Many rabbis use the High Holiday sermons as an opportunity to showcase their talents and to showcase crucial ideas and themes. Considering the large crowd, rabbis may spend months preparing just the right combination of information and inspiration. In other words, it’s a big deal. Some congregants enjoy the sermon while others flee the room. Some envy those who escape and feel trapped themselves.
Rav Yaakov Reischer (Shevus Ya’akov 1:28) addressed a question by someone who felt trapped. One Rosh Hashanah morning, an elderly man felt a bit ill. His family encouraged him to hear the shofar at home early, make Kiddush, eat, and then go to shul (we can leave for a different time the question of whether you may eat before hearing shofar — this man would not). However, this man refused and even vowed not to eat until after shul was over. Unfortunately, that year the rabbi spoke at the very end of services and extended his sermon for almost two hours. Was the old man required by his vow to wait for all that extra time, or could he slip out to make Kiddush and eat?
Of course, health trumps all other considerations. But if that is not a concern, Rav Reischer concludes that the time for shul continues until it ends completely, including any extended speech by the rabbi. Rav Reischer quotes Rosh Hashanah (28b) that a Kohen is never done with blessing people even after he finishes the three blessings because if another congregation needs him, he must recite another three blessings. Rather, a zman mitzvah, its time, continues throughout the eligible time even if the act has finished as long as something can be added. From there he deduces that the zman for shul continues even after the usual fare concludes because if the rabbi decides to add a sermon at the end, he extends the mitzvah.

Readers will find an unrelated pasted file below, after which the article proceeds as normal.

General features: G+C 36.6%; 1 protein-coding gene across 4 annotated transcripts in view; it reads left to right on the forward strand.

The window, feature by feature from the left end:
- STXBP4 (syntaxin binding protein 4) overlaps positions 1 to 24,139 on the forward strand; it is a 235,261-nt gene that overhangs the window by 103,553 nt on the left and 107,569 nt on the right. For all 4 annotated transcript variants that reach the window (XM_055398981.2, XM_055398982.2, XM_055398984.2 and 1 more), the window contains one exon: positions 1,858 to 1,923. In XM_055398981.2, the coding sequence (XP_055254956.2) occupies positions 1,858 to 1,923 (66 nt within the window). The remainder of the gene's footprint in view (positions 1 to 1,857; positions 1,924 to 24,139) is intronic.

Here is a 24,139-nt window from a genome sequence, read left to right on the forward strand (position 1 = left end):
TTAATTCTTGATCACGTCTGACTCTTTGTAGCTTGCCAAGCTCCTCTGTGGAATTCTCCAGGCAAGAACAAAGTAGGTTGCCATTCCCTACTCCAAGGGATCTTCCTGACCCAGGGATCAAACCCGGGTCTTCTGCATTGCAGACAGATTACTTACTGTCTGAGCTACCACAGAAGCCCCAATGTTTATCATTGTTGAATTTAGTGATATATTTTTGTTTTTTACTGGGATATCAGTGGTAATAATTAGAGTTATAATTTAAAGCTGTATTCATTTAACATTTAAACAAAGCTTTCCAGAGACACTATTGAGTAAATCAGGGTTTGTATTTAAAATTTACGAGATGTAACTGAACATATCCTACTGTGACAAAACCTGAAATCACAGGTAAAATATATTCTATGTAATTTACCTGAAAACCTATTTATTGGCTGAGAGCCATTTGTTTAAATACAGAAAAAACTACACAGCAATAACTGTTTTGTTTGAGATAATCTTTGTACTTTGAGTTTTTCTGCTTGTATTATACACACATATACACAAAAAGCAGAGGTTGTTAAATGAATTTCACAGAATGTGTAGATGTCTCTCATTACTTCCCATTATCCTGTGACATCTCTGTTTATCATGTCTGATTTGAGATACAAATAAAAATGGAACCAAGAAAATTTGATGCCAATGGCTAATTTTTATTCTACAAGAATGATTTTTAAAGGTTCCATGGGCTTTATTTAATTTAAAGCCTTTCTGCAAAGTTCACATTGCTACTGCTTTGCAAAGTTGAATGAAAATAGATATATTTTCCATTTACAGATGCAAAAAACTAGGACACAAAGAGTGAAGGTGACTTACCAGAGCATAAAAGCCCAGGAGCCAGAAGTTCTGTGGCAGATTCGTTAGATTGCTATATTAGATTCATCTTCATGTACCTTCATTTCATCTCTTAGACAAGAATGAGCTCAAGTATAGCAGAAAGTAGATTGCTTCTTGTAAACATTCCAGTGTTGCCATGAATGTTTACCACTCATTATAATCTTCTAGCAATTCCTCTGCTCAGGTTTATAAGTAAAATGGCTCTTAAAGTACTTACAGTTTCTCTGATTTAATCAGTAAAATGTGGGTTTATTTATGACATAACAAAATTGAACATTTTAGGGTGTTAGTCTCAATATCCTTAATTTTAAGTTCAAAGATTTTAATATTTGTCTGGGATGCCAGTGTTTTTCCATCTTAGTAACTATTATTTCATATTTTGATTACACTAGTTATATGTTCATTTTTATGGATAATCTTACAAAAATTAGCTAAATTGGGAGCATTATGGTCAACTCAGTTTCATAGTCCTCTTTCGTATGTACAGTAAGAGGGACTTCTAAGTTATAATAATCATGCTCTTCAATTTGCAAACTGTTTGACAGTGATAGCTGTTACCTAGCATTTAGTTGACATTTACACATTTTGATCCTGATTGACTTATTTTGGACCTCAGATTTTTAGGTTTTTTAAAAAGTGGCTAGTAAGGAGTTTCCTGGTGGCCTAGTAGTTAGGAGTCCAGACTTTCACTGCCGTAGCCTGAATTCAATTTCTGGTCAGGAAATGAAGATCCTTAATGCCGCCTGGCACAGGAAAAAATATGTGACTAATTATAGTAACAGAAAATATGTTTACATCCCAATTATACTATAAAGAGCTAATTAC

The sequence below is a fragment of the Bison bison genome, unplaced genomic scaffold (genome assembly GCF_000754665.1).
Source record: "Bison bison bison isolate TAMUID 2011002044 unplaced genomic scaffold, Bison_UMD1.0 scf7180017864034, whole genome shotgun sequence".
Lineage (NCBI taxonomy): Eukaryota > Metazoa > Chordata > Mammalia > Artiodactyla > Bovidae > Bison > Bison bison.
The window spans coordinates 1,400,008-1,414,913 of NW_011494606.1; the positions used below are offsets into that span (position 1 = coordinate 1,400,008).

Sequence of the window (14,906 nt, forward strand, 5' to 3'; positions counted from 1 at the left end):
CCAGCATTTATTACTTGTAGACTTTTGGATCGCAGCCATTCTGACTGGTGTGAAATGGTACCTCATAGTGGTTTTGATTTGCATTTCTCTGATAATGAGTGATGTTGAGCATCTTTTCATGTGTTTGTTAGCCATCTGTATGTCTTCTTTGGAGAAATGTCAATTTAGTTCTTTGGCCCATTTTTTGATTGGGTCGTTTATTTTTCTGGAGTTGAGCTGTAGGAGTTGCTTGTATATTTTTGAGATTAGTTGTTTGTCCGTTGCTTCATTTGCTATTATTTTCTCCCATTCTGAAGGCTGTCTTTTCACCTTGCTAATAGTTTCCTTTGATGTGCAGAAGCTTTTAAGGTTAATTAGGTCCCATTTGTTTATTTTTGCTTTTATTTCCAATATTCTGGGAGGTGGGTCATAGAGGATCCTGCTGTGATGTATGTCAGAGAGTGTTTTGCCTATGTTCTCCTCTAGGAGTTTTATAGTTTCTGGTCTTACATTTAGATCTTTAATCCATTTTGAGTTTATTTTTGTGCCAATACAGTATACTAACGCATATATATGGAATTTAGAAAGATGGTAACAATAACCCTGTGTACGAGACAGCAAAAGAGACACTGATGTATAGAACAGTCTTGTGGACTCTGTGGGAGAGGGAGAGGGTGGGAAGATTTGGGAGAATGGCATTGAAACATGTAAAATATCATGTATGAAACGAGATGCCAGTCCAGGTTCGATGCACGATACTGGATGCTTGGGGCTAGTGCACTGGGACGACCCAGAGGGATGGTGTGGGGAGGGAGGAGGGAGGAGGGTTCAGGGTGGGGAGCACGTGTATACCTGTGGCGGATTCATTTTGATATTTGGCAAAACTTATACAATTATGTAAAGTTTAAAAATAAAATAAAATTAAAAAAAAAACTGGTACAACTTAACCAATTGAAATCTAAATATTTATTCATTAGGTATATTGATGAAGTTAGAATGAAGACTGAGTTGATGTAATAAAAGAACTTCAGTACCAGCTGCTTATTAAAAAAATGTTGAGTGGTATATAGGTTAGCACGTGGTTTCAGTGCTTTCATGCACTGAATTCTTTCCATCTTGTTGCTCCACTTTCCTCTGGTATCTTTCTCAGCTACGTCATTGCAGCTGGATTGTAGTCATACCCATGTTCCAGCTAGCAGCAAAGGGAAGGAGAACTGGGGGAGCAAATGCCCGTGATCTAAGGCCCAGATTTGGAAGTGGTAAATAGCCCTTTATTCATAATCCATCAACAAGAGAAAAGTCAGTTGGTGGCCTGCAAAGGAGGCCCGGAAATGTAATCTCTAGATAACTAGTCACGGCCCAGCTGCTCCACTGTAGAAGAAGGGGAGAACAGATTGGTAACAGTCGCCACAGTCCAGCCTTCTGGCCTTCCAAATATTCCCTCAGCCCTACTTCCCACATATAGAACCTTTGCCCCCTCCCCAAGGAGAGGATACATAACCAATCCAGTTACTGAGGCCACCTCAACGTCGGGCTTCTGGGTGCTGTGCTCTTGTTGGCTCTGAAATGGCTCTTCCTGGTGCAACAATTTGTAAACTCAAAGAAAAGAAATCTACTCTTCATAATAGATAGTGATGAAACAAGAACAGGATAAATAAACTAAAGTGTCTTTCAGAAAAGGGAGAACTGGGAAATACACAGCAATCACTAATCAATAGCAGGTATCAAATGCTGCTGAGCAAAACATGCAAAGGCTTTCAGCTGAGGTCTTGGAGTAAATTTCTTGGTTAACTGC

In this responsum, Rav Reischer does not discuss the importance of the rabbi’s sermon. Elsewhere, he emphasizes the importance of gathering to hear Torah. The Gemara (Chagigah 3a) explains why the Torah (Deut. 31:11) explicitly commands men, women and children to come to Jerusalem to hear the Torah reading of Hakhel. Men come to learn; women come to hear. Why do children come? To give reward to those who bring them. In his Iyun Ya’akov commentary to Ein Ya’akov, Rav Reischer notes the Talmud Yerushalmi’s version has, “Rather, to give reward to those who bring them.” The word “rather” implies a rejection of the prior interpretation.
In other words, explains Rav Reischer, all people — men, women and children — come to Hakhel not primarily to learn, but to join with others. They can stay home and learn Torah. They come to Jerusalem for Hakhel in order to join with others in learning Torah together, as a community, in a public setting. The same idea applies to the rabbi’s sermon, when the community gathers together to learn as a unit. Even if we can learn Torah better at home, we join together with our community to learn Torah as a group.
The Midrash Yalkut Shimoni (Vayakhel 408) says that Moshe was commanded to gather the nation for a lecture as a lesson to future generations that they too should gather for lectures every Shabbos. Rav Chaim Palaggi (Tochachas Chaim, Vayakhel) explains that Moshe’s lecture in Vayakhel (Ex. 35) begins with the laws of Shabbos. The Midrash deduces from this start that Shabbos — when people are free from work — is the proper time for a Torah lecture.
In an unusually long comment, Rashi (Shabbos 115a s.v. bein she-ein) explains that, in the times of the Gemara, there would be Torah lectures for the community. Because people are busy during the week, they use Shabbos to attend Torah classes. It is better to attend a lecture, Rashi says, than to learn Torah on your own.
The Gemara (Yoma 87b) says that you are allowed to travel on Yom Kippur through water up to your neck in order to hear the rabbi’s lecture, his sermon. The Gemara continues that Rafram challenged Ravina why he missed Rav Nosson’s lecture on Shabbos. Ravina explained that he was sick. Otherwise, he would have been obligated to attend the Shabbos lecture. Rav Chaim Palaggi deduces from this episode that not only are congregants obligated to attend their rabbi’s Shabbos sermon, Torah scholars are required to attend as well. In addition to the aspect mentioned above of joining together as a group to learn Torah, attending is a display of respect for the Torah and the speaker when anyone, particularly a Torah scholar, attends a lecture.
Staying for the rabbi’s sermon serves to unite the community in an act of Torah study. It also offers the opportunity to show honor to the Torah by attending and listening carefully to the speaker.